The three key Blogmeet organisers were Rouse, Mgr Paul Tighe, secretary of the Pontifical Council for Social Communication, and Fr Ariel Beramendi, a Bolivian priest from the same Vatican department. They sent out the word that anyone with a blog could send an email with their blog address. After all the responses came in they decided on about 50 blogs that would ensure geographic and political diversity. The bloggers came from all over: Ireland, America, Canada, Slovenia and Slovakia were chosen, as were bloggers from across the political spectrum. There was a partial lottery: every blog was given a number and then the numbers were chosen randomly. It was a system that worked well for the 12th apostle, St Matthias, Rouse points out.
Rouse says the event was designed to deepen “awareness of how we are perceived – both bloggers and the Vatican”. It was Mgr Tighe who thought of bringing on board the Church’s social media experts as speakers: men such as Fr Roderick Vonhögen and Fr Federico Lombardi, as well as veteran bloggers such as Rocco Palmo and Elizabeth Scalia.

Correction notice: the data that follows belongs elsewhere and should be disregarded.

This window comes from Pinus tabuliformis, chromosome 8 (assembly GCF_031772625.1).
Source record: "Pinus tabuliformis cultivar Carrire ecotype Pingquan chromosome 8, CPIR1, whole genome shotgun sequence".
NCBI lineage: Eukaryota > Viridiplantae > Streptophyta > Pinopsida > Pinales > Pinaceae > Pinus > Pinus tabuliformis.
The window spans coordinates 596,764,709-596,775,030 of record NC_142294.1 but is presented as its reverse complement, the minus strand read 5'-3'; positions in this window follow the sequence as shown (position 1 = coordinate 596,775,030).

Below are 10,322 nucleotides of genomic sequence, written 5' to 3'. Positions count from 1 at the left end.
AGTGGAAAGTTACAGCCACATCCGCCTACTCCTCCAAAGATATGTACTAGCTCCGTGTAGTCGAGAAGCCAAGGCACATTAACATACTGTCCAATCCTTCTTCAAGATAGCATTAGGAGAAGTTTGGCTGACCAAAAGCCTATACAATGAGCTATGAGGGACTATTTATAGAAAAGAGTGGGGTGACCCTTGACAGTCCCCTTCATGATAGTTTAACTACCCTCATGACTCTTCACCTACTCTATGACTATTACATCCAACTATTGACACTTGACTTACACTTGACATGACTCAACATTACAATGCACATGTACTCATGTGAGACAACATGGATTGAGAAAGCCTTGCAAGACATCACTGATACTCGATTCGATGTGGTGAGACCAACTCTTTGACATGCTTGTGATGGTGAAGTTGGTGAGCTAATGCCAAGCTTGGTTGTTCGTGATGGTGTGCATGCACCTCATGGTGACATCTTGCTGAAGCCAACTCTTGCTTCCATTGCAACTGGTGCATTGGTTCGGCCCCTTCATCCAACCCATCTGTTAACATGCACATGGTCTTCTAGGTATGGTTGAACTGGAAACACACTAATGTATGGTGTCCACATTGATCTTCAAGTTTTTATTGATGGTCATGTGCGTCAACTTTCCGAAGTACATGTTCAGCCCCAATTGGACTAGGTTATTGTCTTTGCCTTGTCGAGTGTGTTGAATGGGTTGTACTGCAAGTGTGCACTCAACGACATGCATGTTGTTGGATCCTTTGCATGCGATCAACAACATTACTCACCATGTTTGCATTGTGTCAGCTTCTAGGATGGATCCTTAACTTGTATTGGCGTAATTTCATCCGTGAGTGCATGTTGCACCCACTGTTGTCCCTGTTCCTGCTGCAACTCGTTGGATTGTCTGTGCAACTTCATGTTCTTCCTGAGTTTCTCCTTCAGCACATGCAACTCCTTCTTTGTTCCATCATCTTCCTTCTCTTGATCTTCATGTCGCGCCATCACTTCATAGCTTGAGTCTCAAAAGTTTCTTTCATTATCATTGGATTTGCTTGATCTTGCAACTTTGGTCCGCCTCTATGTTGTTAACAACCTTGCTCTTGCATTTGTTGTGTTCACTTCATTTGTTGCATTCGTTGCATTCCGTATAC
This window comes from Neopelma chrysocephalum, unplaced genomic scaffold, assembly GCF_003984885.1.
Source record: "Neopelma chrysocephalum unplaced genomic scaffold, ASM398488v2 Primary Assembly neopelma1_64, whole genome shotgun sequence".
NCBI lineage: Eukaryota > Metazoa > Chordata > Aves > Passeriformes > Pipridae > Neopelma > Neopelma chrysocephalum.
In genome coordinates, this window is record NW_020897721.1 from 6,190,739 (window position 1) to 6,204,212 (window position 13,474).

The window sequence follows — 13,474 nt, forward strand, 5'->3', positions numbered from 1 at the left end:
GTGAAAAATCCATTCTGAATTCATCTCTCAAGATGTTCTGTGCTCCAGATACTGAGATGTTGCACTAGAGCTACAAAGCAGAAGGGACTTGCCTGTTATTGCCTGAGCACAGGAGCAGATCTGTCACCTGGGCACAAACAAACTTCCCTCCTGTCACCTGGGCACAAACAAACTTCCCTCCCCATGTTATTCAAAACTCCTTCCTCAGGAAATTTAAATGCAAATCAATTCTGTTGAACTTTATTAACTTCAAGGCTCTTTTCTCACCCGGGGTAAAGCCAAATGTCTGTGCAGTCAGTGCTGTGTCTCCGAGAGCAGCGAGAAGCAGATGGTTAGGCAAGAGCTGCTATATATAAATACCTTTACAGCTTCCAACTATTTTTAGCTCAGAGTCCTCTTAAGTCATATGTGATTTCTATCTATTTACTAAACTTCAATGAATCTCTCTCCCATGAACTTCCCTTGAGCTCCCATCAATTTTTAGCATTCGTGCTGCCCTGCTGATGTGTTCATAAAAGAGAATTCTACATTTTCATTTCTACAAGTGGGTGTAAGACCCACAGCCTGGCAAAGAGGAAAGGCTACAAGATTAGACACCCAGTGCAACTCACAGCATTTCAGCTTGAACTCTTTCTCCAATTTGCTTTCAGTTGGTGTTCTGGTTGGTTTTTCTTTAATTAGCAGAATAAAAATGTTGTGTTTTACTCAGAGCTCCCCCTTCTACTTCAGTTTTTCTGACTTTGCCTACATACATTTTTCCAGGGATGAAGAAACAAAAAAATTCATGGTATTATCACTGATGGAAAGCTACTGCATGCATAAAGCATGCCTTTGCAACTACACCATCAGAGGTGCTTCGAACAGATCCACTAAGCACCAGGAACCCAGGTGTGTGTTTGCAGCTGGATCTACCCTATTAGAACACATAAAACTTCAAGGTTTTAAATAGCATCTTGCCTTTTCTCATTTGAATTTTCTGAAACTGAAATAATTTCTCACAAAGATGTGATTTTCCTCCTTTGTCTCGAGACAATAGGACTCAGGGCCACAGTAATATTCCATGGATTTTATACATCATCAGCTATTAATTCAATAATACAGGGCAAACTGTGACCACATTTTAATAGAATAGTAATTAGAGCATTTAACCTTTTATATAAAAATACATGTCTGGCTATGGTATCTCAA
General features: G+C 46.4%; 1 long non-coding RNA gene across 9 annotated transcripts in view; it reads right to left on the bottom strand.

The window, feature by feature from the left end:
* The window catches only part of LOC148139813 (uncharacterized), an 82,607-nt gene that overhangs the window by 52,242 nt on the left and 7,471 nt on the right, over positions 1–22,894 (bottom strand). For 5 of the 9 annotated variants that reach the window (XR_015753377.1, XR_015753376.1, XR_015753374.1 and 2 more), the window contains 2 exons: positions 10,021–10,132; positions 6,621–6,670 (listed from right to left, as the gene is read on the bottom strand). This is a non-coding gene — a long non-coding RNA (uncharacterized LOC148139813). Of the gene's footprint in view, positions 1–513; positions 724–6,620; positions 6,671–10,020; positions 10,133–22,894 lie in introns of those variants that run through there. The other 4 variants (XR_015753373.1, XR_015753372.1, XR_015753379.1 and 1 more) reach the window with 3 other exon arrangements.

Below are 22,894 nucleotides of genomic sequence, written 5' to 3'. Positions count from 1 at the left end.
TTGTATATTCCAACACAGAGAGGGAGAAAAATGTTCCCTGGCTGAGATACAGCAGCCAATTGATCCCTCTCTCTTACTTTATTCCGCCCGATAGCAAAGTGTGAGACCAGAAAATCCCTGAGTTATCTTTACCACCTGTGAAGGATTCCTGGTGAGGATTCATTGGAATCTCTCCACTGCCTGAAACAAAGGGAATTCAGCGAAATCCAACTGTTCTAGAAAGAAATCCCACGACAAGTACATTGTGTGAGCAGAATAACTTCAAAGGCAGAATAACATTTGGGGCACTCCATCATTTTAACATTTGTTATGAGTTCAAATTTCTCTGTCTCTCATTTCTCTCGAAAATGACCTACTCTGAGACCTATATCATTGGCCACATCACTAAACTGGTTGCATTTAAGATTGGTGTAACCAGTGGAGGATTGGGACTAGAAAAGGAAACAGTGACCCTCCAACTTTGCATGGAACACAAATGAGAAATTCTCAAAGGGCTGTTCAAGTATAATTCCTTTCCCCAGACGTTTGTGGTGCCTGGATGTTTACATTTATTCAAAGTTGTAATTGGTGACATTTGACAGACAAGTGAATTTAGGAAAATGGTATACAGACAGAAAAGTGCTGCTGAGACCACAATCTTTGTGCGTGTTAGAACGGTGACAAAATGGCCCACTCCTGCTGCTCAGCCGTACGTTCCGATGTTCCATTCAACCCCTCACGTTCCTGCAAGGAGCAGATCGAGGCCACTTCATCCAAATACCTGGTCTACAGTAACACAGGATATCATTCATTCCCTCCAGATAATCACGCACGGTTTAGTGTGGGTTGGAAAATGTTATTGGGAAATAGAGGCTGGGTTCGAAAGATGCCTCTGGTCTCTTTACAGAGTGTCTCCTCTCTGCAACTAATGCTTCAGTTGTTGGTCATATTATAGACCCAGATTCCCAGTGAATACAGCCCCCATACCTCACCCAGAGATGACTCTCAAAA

There were many challenges in organising the event. Journalists were constantly contacting Rouse, asking why the Blogmeet was happening. There was a notion abroad that the Vatican was holding the event in an attempt to be Big Brother. I mentioned to Rouse that when I was preparing for the Blogmeet, traditional Catholics asked me if the Vatican would “control conservative bloggers”. But he says that the meeting was never intended just for Catholic bloggers and that, yes, “some people thought it was about setting up official blogs that can be controlled, but that can’t happen and it won’t happen”.
This is from an article I wrote for The Catholic Herald for its August 5th Print Edition.